element) to reflect the ongoing labour market disadvantage affecting
           carers and reducing their earning capacity.
       o integrated programmes of support for parents and carers who want
           to return to the labour market
       o effective measures and enforcement to combat discrimination on
           grounds of age and disability
       o additional help in tax credits for the higher childcare costs of
           families with disabled children to enable them better to save for their
           pensions
   We recommend that in its future work the Pensions Commission should
    assess the likely impact of any increase in retirement age upon carers,
    those they care for, and the net cost implications for the Government of a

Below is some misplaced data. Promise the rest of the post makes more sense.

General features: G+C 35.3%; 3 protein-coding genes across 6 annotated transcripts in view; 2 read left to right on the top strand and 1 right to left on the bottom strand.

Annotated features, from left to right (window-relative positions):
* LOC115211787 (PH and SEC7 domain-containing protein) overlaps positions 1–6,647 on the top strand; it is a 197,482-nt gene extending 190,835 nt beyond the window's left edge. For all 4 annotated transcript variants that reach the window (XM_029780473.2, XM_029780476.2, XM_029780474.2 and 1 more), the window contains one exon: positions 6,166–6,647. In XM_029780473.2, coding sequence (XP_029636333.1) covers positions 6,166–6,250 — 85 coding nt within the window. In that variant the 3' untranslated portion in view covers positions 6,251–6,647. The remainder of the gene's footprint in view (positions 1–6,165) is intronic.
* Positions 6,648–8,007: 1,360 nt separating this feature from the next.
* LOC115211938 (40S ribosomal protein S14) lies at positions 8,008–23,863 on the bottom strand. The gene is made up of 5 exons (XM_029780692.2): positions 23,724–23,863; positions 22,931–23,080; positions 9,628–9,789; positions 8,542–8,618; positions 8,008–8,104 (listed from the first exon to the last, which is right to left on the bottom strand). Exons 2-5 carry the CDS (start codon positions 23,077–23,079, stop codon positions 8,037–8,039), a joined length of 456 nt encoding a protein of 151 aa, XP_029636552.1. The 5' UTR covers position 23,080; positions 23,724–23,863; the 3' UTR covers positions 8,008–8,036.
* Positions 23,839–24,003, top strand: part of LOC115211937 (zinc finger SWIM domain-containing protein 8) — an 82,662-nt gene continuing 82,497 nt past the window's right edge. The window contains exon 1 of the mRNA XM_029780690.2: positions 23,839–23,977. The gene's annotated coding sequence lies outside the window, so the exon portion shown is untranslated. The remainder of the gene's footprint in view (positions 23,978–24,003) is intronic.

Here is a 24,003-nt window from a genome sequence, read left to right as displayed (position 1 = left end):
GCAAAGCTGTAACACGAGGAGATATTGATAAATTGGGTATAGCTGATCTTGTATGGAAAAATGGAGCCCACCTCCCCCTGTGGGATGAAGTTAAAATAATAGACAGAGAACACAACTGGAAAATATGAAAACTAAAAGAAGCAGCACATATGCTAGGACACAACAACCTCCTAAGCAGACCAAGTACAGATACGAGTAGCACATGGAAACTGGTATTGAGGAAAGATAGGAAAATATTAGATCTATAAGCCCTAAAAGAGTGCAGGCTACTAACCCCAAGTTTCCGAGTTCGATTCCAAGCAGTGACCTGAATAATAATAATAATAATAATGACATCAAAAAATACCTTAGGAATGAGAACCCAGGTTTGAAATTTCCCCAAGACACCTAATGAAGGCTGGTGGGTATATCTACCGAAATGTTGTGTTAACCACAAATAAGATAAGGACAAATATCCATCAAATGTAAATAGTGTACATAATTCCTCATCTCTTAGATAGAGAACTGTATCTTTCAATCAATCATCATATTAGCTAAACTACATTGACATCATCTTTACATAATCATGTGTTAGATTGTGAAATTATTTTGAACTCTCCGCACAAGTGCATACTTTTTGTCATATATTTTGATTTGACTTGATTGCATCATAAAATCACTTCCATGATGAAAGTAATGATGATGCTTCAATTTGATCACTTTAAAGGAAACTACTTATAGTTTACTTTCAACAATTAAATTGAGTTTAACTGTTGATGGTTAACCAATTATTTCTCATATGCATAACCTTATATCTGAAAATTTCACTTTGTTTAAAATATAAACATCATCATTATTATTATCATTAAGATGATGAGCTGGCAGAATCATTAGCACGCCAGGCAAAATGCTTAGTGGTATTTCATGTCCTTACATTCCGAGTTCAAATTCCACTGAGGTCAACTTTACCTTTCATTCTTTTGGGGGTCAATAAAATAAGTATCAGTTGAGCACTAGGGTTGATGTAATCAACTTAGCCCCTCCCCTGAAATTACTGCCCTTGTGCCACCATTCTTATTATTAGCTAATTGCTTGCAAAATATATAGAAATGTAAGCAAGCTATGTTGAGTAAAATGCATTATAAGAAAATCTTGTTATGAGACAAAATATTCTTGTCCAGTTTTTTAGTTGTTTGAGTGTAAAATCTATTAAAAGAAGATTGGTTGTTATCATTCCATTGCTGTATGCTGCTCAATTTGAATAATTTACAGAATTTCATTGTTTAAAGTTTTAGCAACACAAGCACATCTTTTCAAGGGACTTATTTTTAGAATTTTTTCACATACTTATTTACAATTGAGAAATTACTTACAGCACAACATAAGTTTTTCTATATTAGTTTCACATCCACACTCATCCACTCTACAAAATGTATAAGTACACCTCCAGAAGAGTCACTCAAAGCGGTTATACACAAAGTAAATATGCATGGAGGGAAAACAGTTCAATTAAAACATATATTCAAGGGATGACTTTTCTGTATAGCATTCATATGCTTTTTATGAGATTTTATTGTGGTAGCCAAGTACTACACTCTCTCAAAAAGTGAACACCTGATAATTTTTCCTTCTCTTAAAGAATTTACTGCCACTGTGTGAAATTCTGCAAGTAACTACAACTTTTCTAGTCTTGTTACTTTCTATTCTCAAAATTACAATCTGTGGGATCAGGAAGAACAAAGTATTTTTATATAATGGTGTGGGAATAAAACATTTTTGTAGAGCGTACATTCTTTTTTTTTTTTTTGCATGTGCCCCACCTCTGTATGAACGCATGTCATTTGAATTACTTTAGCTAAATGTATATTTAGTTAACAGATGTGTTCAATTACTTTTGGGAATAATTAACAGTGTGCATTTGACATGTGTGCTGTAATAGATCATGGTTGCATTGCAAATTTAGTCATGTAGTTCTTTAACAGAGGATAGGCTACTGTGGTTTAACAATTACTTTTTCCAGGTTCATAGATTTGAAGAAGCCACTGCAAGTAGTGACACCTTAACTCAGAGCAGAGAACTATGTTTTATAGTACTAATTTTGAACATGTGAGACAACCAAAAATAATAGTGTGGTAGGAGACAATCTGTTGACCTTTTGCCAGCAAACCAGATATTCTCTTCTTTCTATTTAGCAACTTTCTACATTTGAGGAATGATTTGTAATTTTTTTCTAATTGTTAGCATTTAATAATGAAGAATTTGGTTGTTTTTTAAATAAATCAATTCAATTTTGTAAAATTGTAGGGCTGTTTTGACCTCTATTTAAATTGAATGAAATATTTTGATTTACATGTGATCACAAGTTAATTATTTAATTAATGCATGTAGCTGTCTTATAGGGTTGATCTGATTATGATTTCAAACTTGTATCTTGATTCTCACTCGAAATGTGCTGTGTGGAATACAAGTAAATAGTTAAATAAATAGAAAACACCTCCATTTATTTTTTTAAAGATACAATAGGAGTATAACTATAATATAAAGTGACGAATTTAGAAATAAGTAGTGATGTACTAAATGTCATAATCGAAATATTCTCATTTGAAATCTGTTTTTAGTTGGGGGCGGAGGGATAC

reduction in the number of available carers arising from any proposed
    changes to retirement policy.
   Look at solutions for pensions which include those already retired –
    valuing the contribution they have made before HRP was introduced, and
    the contribution many older people are continuing to make to society
   Examine the case for carers to receive Carer’s Allowance in addition to
    their state pension and for providing a carer's premium for those receiving
    Pensions Credit .
Who we are

The Parents and Carers Coalition welcomes the First Report of the Pensions
Commission. The Coalition, launched in March 2004, comprises around 40
organisations representing a wide range of interests including mothers, fathers, lone
parents, carers, disabled people, older people, childcare and care services, employers
and trade unions. We have come together to press the case for more support for the
unpaid work undertaken by Britain’s mothers, fathers and carers1 in raising children and